Besides her gender, it was the threat of the Nazi Party that ultimately led to Meitner being canceled. When Hitler’s regime annexed Austria in 1938, Jewish-born Meitner left Vienna and moved to Stockholm. There, one historian wrote, she was given “laboratory space but no collaborators, equipment, or technical support, not even her own set of keys.” She had to meet with Hahn in secret to continue their work exploring the behavior of uranium.
5 Ignaz Semmelweis, Hand-Washing Pioneer Committed to an Asylum
Ignaz Semmelweis should have been a medical hero, but his colleagues’ pride got in the way. The Hungarian doctor was the first person to advocate that people wash their hands.
During the 1840s, Semmelweis decided to explore the unusually high number of women dying from childbed fever. He studied two maternity wards at the General Hospital in Vienna. One ward was run by doctors and medical students; the other was staffed by midwives. Semmelweis quickly discovered that the death rate on the first ward was five times higher than that on the second ward. But, for a long time, he was unable to explain the disparity.
It turned out the key difference was that the doctors were carrying out autopsies. Semmelweis theorized that students were getting tiny pieces of corpses stuck to their hands, which then infected the pregnant women on the ward. Of course, we now understand that disease is spread by germs and not by pieces of dead bodies, but pathogens were barely understood at the time.
On Semmelweis’ orders, medical staff began washing their hands with chlorine and the death rate soon fell. The Hungarian scientist should have become the founding father of modern hygiene. But he did not.
You see, people at the hospital were not impressed by Semmelweis’ discovery. They thought it made them seem guilty of infecting women on the ward. Certain accounts also suggest that Semmelweis was a difficult man to work with. In the end, his colleagues hit back and he was kicked out of the hospital. By 1865, he had been sent to a mental asylum where he was beaten and, in a sad twist of irony, probably died of infection.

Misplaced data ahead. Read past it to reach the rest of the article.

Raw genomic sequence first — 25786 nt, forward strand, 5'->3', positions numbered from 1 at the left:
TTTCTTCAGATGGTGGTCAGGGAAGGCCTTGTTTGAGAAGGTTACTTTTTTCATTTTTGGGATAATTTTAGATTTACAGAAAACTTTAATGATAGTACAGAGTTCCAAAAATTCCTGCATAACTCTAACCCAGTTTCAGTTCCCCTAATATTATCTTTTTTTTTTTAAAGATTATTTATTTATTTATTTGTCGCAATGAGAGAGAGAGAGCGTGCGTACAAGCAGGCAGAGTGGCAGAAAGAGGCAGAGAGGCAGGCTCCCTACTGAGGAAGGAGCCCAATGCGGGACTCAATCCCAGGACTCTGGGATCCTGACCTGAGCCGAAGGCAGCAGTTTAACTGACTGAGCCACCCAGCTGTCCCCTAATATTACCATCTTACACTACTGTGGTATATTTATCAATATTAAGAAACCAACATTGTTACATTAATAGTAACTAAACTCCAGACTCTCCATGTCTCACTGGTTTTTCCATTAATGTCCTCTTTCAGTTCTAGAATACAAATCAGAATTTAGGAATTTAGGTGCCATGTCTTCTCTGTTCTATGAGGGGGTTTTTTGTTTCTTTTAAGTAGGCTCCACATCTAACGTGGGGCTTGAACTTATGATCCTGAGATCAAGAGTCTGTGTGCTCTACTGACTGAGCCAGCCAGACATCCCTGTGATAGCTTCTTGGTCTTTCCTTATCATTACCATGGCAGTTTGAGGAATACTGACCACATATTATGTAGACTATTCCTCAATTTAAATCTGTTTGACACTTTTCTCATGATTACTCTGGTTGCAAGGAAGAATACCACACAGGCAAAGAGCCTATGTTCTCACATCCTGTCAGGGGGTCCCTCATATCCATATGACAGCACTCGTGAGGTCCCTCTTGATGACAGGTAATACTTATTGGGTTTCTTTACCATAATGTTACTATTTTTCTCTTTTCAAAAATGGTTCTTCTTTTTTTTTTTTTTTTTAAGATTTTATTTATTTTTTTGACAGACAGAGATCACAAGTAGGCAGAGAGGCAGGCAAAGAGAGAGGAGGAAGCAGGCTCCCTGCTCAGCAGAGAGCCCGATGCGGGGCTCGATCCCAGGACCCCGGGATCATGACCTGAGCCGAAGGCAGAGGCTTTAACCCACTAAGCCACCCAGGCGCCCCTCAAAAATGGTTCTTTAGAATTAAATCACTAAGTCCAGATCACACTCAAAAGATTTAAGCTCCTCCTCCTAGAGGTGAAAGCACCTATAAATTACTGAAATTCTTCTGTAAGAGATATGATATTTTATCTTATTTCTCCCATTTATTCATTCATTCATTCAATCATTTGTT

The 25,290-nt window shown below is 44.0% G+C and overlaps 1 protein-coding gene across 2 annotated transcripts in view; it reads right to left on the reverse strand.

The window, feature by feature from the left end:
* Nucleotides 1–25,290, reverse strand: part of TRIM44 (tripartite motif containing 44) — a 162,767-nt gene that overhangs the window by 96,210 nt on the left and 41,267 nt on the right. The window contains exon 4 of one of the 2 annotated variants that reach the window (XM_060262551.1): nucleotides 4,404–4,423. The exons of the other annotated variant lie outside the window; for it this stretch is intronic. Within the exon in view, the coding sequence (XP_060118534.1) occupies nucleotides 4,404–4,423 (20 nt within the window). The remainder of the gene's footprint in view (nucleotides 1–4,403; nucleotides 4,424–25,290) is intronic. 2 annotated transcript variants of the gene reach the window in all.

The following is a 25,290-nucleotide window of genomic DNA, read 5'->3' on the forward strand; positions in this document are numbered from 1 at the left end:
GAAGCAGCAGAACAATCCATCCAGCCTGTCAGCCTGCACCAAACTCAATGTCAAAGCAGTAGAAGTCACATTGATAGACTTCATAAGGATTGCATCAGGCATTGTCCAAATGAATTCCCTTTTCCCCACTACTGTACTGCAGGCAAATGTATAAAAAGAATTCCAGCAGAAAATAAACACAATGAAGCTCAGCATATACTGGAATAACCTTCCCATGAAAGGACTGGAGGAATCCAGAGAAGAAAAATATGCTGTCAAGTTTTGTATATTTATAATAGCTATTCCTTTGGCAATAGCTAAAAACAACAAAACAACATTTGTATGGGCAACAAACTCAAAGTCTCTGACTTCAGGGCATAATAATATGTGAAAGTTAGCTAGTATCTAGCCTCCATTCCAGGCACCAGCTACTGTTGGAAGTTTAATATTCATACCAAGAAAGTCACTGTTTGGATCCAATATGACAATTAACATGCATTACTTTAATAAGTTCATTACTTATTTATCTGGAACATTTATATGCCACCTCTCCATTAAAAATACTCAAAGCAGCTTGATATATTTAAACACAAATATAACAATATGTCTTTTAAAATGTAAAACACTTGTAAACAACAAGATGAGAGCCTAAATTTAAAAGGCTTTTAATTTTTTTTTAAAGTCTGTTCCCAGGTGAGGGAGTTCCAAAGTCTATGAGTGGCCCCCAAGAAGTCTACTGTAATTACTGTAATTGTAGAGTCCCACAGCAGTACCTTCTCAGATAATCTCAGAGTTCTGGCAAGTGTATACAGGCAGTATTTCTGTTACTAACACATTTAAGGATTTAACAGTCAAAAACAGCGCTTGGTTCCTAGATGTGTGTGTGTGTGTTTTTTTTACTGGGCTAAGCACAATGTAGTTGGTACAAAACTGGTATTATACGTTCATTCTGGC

4 The Victorians and their Wild Cancel Culture
Cancel culture in the 1800s was brutal, far worse than the online pile-ons of today. Respected Victorians spent much of their lives locked in feuds. Some of them put an enormous amount of energy into trying to destroy each other’s reputation. Oscar Wilde often clashed with the Marquess of Queensberry, once publicly smearing him as a “foul thing” who “assailed” the world of academia.
Thomas Edison’s supporters wanted to cancel his rival George Westinghouse. They tried to make sure that his reputation would always be associated with the murder of animals. They used Westinghouse’s invention of alternating current to kill dogs, horses, even an elephant, hoping they could smear the entrepreneur.
But perhaps the worst was paleontologist Richard Owen. Owen had a long-standing rivalry with fellow dinosaur expert Gideon Mantell. When Mantell took his own life in 1852, Owen somehow got hold of his spine. He had it pickled and displayed it at the Royal College of Surgeons in London.
3 Galileo Galilei, Dared to Disagree with the Church
Galileo Galilei is an eminent figure in scientific history. Although he started out studying medicine, he soon changed fields and became an expert in maths and physics. Throughout his life, he looked into the speed of falling objects, mechanics, and pendulums.